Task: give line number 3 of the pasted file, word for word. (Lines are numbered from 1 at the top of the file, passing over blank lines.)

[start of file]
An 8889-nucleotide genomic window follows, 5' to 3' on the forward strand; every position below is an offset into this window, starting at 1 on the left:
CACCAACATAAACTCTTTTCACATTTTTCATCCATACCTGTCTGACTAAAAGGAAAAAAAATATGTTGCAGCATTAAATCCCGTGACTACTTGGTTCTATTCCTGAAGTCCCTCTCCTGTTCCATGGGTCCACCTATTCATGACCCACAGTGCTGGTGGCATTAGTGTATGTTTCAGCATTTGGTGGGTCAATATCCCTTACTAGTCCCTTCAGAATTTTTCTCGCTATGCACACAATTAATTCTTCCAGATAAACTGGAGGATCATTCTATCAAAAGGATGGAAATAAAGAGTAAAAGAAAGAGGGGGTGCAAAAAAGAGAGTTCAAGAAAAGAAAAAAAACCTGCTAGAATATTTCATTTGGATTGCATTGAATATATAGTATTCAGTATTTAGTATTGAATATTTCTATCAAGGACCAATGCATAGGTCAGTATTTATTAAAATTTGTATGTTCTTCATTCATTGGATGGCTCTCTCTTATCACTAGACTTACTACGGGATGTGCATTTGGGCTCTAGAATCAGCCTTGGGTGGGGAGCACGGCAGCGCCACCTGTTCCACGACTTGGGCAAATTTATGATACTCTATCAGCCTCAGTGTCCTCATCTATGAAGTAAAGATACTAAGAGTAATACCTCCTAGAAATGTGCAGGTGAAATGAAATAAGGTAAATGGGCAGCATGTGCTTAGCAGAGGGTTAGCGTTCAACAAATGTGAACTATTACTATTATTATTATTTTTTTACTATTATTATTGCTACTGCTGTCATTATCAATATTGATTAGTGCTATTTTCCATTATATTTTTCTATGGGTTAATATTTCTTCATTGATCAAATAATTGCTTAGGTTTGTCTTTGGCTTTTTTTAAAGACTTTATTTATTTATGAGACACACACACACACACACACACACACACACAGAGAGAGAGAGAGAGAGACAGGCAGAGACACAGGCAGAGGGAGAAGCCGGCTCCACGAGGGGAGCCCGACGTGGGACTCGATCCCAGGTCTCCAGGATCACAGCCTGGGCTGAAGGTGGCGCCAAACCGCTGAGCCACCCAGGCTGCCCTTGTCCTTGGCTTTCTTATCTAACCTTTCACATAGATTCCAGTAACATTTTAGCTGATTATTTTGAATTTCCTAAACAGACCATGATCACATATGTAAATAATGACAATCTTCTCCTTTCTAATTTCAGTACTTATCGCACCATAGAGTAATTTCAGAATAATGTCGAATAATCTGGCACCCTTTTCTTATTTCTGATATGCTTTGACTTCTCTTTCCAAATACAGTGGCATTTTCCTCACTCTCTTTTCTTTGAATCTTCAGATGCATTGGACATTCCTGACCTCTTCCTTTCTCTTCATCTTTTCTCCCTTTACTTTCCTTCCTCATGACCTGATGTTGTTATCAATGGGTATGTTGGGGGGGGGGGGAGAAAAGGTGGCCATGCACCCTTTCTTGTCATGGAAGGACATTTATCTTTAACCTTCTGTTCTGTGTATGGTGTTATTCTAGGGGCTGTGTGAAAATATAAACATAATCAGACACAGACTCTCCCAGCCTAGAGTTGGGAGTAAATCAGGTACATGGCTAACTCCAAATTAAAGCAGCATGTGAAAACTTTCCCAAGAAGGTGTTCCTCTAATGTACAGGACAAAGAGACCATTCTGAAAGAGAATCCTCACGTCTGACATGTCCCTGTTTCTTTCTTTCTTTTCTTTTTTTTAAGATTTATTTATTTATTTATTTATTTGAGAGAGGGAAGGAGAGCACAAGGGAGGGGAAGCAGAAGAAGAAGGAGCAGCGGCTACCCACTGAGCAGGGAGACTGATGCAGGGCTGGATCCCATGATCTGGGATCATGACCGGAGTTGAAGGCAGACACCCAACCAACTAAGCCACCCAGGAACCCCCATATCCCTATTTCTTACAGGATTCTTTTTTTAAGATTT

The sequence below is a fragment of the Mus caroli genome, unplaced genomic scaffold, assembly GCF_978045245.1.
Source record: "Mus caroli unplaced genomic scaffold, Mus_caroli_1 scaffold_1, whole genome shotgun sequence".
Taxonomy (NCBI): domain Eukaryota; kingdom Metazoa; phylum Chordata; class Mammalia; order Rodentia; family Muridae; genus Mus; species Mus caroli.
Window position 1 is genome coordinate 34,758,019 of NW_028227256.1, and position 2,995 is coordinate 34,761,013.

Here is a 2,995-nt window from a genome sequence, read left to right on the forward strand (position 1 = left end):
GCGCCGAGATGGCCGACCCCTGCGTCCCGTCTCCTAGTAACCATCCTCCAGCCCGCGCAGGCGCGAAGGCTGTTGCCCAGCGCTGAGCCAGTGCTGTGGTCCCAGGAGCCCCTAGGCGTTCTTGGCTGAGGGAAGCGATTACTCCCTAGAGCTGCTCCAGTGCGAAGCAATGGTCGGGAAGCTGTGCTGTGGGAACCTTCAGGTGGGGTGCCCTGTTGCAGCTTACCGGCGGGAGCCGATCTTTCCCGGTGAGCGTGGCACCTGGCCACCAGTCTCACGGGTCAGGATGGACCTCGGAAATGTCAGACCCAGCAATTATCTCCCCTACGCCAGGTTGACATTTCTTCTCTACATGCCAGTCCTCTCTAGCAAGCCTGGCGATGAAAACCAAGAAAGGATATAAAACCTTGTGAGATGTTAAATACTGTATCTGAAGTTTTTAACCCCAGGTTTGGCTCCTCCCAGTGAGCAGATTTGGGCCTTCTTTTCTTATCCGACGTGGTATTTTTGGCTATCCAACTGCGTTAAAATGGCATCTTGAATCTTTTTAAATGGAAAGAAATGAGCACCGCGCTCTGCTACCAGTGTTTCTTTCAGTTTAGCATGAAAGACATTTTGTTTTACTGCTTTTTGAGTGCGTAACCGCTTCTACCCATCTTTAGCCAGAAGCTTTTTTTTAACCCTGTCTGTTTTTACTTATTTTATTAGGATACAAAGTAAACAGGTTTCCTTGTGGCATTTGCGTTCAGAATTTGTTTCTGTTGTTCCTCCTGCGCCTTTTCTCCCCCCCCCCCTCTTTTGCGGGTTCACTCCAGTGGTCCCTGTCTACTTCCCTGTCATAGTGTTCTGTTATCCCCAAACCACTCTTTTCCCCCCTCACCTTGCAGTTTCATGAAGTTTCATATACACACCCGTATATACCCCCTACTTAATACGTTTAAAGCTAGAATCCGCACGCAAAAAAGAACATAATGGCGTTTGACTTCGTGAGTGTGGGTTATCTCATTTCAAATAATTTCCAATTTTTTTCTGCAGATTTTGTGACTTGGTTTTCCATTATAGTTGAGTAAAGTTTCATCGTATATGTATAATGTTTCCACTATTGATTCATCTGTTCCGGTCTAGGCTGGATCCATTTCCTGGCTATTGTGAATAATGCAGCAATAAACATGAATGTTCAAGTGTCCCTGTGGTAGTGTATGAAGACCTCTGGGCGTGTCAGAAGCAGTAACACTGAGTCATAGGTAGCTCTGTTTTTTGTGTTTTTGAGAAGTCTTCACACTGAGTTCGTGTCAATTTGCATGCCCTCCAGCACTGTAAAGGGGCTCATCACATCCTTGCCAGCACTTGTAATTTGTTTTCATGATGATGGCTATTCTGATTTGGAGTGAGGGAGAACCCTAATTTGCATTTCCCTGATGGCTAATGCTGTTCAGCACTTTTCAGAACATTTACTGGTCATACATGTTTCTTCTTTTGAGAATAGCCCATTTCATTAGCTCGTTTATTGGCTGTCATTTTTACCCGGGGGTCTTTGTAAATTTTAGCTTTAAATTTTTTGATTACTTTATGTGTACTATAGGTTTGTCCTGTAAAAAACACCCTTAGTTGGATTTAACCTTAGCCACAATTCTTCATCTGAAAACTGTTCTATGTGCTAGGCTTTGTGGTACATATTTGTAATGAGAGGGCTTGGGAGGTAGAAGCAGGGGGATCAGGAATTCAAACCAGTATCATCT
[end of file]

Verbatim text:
The sequence below is a fragment of the Mus caroli genome, unplaced genomic scaffold, assembly GCF_978045245.1.